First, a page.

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The 2014 Scottish Independence Referendum - Looking ahead

Updated Monday, 2nd March 2015

Is Scotland in a different place post-Independence Referendum?

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It was widely claimed that with a NO result, the Scottish Independence Referendum would have ‘secured the Union for a generation’. However, relatively few would now in the aftermath of the Referendum put much weight on this claim. The promises made of more devolution for Scotland if it voted No by the leaders of the Conservative, Labour and Liberal Democrat Parties, Cameron, Miliband and Clegg, which were instrumental in securing a NO vote has already caused massive political eruptions across the UK.
 
In Scotland there have been widespread concerns that the well-publicised vow for more devolved powers for Scotland is already being diluted or delayed, as the three main UK parties squabble over the timetable, their respective political futures and the growing emergence of ‘the English question’. 
 
In early November 2014 several opinion polls reflected this ongoing fall-out from the Referendum. In an IpsosMori poll (November 3, 2014), 66% of people in Scotland support having another referendum within the next ten years regardless of circumstances; 58% support having another referendum vote in the next five years; 55% support another referendum if the UK votes to leave the EU in 2017, and this has already been demanded by First Minister and SNP leader, Nicola Sturgeon. So much, then, for the September 18 being a once in a lifetime/generation opportunity!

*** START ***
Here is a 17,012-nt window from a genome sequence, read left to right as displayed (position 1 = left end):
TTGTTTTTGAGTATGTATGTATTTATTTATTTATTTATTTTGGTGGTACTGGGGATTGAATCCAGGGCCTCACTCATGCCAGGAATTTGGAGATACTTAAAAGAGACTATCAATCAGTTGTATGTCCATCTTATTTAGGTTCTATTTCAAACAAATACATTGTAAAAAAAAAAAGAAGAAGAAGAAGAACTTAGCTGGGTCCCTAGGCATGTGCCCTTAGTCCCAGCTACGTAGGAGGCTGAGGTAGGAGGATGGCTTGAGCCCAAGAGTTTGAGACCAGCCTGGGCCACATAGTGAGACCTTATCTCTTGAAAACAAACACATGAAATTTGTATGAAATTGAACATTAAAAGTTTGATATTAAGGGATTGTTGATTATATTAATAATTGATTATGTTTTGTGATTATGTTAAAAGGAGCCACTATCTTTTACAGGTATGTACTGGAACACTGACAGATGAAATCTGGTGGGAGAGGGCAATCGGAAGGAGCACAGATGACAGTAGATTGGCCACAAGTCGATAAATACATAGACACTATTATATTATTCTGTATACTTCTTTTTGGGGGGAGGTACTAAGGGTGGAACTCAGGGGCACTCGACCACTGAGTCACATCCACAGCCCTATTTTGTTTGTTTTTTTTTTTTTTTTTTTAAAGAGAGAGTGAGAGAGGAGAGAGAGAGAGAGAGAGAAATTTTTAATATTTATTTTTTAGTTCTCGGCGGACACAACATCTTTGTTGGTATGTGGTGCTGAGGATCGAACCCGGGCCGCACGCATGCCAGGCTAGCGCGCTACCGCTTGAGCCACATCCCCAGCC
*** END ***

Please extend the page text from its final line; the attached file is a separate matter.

However, the Scottish Independence Referendum has also re-ignited other though interconnected debates about the UK’s territorial arrangements. There are different dynamics and emerging, renewed tensions, contradictions and ambivalences. In all of this social welfare issues are pivotal in that they point to and are utilised in claims about the fair or unfair distribution of resources across the pluri-national UK. These issues are destabilising the UK union in ways that have not been seen before. 
 
Nobody asked to design a political system for Britain would ever propose the one it has. The one-and-a-bit large islands (and many smaller ones) that The Economist calls home are a hotchpotch of parliamentary systems, unevenly distributed powers and constitutional uncertainties. The set-up is as uneven as Britain’s history is eventful, which is no coincidence: the causes of the mess date back centuries. The latest upheaval - Scotland’s referendum on independence, which ended with a “no” vote on September 18 - has made things untidier still. (The Economist, September 27, 2014).
 
Scotland is, despite the NO vote, a very different place post-Independence Referendum. The nature of that difference is working out in ways that had perhaps not been foreseen. The future is perhaps now even more uncertain than that which would have been provided by a clear YES mandate for Independence. The demand for change remains high – and, as yet, unmet. Scotland and the rest of the UK are in a period of transition – which will see new ruptures and tensions during the 2015 UK General Election - and beyond.
 
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This article is the final article is a series of articles on the 2014 Scottish Referendum. See all the articles. 

 

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